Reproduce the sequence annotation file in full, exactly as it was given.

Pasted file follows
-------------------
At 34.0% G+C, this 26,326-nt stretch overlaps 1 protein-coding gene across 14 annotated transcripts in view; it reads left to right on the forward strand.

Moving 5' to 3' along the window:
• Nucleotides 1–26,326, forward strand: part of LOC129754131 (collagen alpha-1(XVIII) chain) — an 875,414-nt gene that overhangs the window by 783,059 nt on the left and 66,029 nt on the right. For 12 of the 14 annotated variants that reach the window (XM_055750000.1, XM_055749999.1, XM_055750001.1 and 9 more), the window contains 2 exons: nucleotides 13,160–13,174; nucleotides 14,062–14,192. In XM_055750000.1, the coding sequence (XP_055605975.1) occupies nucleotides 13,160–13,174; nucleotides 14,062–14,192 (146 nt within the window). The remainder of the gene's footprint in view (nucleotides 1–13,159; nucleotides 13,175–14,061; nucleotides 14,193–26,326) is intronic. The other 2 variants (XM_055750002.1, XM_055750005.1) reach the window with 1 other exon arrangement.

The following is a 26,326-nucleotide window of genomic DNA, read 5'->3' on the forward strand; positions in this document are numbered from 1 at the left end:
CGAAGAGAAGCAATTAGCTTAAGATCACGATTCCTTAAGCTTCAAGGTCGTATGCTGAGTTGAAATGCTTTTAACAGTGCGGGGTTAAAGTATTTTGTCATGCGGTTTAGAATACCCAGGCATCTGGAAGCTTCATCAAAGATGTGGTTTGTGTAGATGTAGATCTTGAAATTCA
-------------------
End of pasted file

At 34.0% G+C, this 26,326-nt stretch overlaps 1 protein-coding gene across 14 annotated transcripts in view; it reads left to right on the forward strand.

Moving 5' to 3' along the window:
• Nucleotides 1–26,326, forward strand: part of LOC129754131 (collagen alpha-1(XVIII) chain) — an 875,414-nt gene that overhangs the window by 783,059 nt on the left and 66,029 nt on the right. For 12 of the 14 annotated variants that reach the window (XM_055750000.1, XM_055749999.1, XM_055750001.1 and 9 more), the window contains 2 exons: nucleotides 13,160–13,174; nucleotides 14,062–14,192. In XM_055750000.1, the coding sequence (XP_055605975.1) occupies nucleotides 13,160–13,174; nucleotides 14,062–14,192 (146 nt within the window). The remainder of the gene's footprint in view (nucleotides 1–13,159; nucleotides 13,175–14,061; nucleotides 14,193–26,326) is intronic. The other 2 variants (XM_055750002.1, XM_055750005.1) reach the window with 1 other exon arrangement.

The following is a 26,326-nucleotide window of genomic DNA, read 5'->3' on the forward strand; positions in this document are numbered from 1 at the left end:
CGAAGAGAAGCAATTAGCTTAAGATCACGATTCCTTAAGCTTCAAGGTCGTATGCTGAGTTGAAATGCTTTTAACAGTGCGGGGTTAAAGTATTTTGTCATGCGGTTTAGAATACCCAGGCATCTGGAAGCTTCATCAAAGATGTGGTTTGTGTAGATGTAGATCTTGAAATTCA